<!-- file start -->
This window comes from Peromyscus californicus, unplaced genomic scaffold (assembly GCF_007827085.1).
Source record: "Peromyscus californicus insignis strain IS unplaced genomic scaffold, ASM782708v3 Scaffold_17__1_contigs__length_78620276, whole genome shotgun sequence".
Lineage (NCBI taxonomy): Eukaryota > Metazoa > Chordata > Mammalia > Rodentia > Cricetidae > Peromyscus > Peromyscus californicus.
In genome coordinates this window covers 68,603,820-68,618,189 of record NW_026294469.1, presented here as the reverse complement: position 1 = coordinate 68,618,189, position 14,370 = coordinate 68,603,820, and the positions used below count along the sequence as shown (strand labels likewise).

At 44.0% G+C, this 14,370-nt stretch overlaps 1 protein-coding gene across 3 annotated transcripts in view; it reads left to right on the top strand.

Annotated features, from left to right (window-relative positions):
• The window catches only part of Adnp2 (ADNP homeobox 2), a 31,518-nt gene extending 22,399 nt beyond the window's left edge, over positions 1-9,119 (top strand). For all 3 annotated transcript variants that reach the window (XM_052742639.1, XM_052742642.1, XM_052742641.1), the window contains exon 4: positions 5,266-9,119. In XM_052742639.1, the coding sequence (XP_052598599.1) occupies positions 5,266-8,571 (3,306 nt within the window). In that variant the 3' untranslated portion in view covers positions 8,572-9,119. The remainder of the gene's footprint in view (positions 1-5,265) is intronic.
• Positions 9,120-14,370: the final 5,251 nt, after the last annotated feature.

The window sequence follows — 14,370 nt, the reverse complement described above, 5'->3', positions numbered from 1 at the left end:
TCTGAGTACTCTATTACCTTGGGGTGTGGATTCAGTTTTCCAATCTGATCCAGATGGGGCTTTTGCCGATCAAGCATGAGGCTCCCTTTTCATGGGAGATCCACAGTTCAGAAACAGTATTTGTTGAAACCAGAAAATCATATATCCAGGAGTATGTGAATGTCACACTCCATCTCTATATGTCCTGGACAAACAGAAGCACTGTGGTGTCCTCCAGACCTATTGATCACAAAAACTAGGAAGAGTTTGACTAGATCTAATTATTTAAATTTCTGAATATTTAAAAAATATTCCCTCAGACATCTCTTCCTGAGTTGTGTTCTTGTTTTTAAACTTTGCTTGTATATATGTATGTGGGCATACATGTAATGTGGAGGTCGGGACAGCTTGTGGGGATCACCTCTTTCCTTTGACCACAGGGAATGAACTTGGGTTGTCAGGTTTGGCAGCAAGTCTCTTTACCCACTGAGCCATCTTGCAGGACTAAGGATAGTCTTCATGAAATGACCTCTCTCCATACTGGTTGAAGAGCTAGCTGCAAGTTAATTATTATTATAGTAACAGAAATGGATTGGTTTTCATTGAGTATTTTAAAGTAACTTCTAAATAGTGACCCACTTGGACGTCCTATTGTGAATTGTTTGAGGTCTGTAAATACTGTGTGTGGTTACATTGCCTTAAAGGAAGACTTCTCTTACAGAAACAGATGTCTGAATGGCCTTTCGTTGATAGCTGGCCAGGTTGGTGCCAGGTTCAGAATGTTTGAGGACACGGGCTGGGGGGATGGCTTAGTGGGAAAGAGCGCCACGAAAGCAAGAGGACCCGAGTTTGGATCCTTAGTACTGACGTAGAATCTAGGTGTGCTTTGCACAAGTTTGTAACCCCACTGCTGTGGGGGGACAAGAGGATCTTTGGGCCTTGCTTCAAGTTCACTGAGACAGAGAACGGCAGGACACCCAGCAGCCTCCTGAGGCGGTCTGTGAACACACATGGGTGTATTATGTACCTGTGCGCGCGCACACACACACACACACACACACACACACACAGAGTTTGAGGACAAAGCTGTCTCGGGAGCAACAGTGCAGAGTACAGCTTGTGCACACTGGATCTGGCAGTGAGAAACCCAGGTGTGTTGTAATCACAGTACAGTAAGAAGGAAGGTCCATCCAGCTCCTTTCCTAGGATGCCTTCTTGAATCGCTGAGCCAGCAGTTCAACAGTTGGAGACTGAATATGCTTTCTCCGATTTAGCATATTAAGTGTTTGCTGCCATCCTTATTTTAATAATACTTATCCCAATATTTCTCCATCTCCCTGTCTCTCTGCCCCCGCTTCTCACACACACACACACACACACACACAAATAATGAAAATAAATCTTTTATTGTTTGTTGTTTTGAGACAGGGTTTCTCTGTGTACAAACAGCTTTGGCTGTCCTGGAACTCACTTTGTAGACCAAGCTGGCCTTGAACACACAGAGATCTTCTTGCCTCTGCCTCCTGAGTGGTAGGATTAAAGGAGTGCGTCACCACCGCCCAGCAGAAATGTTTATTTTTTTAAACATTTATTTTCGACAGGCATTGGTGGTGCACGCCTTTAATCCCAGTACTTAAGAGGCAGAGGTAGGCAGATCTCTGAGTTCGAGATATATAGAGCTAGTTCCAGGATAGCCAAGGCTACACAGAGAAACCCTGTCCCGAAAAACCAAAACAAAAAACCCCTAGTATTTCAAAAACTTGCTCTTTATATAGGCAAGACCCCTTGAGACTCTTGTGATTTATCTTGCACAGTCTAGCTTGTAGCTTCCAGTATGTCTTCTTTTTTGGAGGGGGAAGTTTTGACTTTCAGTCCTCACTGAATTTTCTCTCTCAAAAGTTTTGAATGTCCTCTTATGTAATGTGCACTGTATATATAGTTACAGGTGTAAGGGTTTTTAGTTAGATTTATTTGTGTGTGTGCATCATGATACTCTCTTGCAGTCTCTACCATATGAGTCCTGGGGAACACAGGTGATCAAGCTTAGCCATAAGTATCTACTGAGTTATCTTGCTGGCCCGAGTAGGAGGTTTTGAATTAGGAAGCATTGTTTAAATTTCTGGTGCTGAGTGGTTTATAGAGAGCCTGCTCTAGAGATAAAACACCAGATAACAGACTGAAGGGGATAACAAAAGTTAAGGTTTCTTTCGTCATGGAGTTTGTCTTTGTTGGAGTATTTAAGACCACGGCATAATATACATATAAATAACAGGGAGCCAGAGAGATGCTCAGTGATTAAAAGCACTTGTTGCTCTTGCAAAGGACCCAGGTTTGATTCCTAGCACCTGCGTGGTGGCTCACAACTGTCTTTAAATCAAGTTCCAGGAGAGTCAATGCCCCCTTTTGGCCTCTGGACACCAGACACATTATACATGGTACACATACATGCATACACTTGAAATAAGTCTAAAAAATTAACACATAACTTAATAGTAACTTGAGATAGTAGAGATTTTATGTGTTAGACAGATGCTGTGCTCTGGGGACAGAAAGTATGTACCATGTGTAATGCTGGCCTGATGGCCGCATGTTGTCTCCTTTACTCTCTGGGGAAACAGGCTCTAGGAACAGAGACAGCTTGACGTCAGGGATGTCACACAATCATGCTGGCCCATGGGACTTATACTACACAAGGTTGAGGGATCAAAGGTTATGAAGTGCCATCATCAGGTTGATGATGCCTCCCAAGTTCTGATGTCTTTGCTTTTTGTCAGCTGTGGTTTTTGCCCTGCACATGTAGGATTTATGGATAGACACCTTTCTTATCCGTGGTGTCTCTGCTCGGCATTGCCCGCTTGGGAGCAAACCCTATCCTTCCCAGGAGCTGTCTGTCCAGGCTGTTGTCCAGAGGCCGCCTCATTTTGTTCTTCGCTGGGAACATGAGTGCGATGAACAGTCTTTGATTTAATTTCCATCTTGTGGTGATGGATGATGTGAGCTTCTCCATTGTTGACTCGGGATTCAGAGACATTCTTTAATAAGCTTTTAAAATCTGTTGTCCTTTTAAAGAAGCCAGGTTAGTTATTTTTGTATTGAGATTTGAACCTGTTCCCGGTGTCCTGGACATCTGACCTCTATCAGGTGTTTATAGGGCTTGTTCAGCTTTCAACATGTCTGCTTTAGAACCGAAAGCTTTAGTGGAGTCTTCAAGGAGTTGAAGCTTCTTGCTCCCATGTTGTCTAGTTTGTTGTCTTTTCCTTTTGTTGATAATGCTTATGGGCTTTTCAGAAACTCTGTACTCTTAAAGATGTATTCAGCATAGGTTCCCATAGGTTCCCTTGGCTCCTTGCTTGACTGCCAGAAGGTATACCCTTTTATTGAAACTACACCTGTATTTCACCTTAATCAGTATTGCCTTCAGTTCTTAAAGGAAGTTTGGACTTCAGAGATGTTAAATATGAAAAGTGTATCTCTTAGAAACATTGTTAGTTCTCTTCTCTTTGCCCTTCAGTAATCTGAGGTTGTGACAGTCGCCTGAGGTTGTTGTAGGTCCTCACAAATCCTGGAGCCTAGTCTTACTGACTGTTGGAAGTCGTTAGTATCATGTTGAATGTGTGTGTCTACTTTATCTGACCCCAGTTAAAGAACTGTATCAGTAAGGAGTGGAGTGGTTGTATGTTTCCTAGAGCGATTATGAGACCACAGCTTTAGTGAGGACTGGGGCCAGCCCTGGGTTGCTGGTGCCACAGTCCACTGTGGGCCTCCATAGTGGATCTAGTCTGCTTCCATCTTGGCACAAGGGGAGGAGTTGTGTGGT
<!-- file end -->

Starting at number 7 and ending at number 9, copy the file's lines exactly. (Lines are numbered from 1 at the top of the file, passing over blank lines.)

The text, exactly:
• The window catches only part of Adnp2 (ADNP homeobox 2), a 31,518-nt gene extending 22,399 nt beyond the window's left edge, over positions 1-9,119 (top strand). For all 3 annotated transcript variants that reach the window (XM_052742639.1, XM_052742642.1, XM_052742641.1), the window contains exon 4: positions 5,266-9,119. In XM_052742639.1, the coding sequence (XP_052598599.1) occupies positions 5,266-8,571 (3,306 nt within the window). In that variant the 3' untranslated portion in view covers positions 8,572-9,119. The remainder of the gene's footprint in view (positions 1-5,265) is intronic.
• Positions 9,120-14,370: the final 5,251 nt, after the last annotated feature.

The window sequence follows — 14,370 nt, the reverse complement described above, 5'->3', positions numbered from 1 at the left end: